Last month, Netflix premiered “Immigration Nation,” a multi-part documentary about the nation’s current war on immigration and the toll it is having on families in and out of the system.

Sister organizations Comunidad Colectiva and the Carolina Migrant Network are among the many organizations that the series focuses on.

NCRP’s Field Director Ben Barge sat down to speak with one of the organizations’ key leaders, Stefania Arteaga, about their work supporting and organizing immigrants down South.

Their continued struggle against criminalization and for funding, despite their achievements on the ground, is another reason why NCRP calls on funders to double down on their support of the pro-immigrant and -refugee movement.

Ben Barge: Immigration Nation recently premiered on Netflix, and when people get to episodes 3 and 4, they’ll see your incredible work with Comunidad Colectiva and the Carolina Migrant Network. How did this all begin?

Stefania Arteaga: Comunidad Colectiva came to be because we had a gap in our community around grassroots organizing. A lot of us were involved in the momentum for comprehensive immigration reform in 2010, and when that sizzled, a lot of people burned out, including myself.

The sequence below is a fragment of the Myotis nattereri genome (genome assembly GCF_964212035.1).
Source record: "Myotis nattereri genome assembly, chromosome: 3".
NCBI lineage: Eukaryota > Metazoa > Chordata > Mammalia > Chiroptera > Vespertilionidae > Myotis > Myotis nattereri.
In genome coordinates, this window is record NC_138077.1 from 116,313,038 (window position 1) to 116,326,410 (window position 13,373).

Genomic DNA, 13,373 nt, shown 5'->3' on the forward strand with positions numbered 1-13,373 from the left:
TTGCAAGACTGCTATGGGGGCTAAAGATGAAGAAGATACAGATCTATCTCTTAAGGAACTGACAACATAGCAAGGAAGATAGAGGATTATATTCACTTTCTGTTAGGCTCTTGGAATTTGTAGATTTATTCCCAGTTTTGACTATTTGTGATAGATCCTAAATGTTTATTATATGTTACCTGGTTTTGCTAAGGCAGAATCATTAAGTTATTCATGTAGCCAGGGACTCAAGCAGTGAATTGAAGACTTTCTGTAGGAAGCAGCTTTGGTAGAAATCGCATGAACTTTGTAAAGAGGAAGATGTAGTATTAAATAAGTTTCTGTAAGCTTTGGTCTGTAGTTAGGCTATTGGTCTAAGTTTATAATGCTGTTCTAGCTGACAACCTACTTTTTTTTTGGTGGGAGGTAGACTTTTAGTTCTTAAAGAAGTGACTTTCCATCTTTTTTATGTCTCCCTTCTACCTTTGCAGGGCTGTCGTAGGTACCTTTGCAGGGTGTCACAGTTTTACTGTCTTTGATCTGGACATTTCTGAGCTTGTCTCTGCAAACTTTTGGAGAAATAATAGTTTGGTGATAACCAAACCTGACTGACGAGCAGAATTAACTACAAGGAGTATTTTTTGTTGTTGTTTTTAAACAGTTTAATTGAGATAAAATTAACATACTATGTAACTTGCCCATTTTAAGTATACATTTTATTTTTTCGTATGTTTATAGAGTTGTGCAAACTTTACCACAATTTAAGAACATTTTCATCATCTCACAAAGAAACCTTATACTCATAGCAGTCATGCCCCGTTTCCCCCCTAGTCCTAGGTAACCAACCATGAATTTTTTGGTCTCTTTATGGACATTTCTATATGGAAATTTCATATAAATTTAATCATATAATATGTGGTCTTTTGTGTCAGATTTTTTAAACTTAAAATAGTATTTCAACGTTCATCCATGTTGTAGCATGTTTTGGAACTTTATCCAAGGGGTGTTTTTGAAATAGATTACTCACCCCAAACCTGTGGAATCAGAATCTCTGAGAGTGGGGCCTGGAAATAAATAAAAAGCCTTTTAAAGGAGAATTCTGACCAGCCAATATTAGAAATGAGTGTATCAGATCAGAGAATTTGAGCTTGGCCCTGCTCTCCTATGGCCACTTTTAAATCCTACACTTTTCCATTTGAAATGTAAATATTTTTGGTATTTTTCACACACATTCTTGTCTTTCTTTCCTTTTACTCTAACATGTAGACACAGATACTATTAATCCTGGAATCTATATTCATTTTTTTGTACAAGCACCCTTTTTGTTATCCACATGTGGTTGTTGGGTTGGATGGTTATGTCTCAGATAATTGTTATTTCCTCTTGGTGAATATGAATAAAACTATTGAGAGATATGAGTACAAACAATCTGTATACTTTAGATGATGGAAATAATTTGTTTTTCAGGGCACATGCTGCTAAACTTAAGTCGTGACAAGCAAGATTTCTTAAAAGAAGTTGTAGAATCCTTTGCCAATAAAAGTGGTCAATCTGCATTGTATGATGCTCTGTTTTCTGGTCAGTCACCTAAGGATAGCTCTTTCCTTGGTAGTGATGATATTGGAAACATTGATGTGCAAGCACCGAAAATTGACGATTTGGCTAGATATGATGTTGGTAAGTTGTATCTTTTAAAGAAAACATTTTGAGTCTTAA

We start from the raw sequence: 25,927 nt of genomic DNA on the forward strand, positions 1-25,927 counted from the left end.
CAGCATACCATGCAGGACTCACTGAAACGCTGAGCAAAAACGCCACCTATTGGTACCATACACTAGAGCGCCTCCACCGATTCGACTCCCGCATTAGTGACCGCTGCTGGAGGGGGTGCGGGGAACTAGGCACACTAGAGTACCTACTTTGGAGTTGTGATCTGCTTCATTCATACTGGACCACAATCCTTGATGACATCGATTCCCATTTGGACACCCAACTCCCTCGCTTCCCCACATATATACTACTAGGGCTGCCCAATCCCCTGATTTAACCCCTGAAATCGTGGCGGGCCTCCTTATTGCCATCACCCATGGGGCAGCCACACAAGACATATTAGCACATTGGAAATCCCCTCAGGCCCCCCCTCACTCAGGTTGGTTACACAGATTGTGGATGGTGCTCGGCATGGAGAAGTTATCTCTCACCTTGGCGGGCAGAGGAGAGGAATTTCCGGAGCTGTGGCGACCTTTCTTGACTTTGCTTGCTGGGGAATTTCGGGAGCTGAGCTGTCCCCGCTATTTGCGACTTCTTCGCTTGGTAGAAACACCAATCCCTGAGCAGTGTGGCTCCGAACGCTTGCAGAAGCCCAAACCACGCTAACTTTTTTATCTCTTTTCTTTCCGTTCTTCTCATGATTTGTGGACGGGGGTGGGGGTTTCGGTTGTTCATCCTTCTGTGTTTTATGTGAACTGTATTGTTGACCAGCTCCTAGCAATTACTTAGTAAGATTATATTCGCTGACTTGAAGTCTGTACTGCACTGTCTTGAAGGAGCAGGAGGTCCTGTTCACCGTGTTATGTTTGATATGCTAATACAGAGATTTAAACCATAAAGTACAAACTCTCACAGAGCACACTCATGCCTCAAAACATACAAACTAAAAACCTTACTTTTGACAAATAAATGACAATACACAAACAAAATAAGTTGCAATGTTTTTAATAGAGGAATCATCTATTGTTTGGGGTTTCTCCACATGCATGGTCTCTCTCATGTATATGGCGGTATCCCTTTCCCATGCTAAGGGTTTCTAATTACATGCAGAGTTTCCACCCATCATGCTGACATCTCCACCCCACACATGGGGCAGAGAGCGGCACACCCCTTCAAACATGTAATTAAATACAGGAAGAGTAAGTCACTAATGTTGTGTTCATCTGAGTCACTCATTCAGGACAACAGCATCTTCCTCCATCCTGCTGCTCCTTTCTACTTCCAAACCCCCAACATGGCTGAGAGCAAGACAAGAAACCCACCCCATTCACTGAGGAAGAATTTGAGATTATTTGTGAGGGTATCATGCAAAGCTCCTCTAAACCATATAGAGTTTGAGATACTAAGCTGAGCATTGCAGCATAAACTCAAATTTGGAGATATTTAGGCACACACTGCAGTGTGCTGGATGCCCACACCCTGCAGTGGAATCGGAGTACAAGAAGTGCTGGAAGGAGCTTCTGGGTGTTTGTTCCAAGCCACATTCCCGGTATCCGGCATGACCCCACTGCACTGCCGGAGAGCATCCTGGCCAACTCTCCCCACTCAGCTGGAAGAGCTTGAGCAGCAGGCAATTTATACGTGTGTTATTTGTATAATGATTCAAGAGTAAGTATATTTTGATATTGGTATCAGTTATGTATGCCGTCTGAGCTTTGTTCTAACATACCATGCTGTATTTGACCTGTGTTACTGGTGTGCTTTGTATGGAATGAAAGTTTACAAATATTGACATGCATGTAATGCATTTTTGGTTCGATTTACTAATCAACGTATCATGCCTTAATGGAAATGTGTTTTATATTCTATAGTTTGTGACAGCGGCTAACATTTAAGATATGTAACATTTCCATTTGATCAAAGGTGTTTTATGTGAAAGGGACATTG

But we stayed involved, especially as the 2016 presidential election started ramping up. And then, here in Charlotte and across the Southeast, we saw so many youth being picked up at bus stops or on their way to school because of Operation Border Guardian, which was designed to pick up Central American migrants who had aged out and had exhausted all legal remedies.

And so we realized we had to be more intentional about our organizing. We’re really just a bunch of folks who grew up together and organized a youth group who said, “we need to do something about this.” I think I was the youngest, I was 20 at the time.

We began organizing community defense watches to limit ICE (U.S. Immigration and Customs Enforcement) and protect people from their retaliatory behavior.

Read the full article about immigration nation by Ben Barge at the National Committee for Responsive Philanthropy.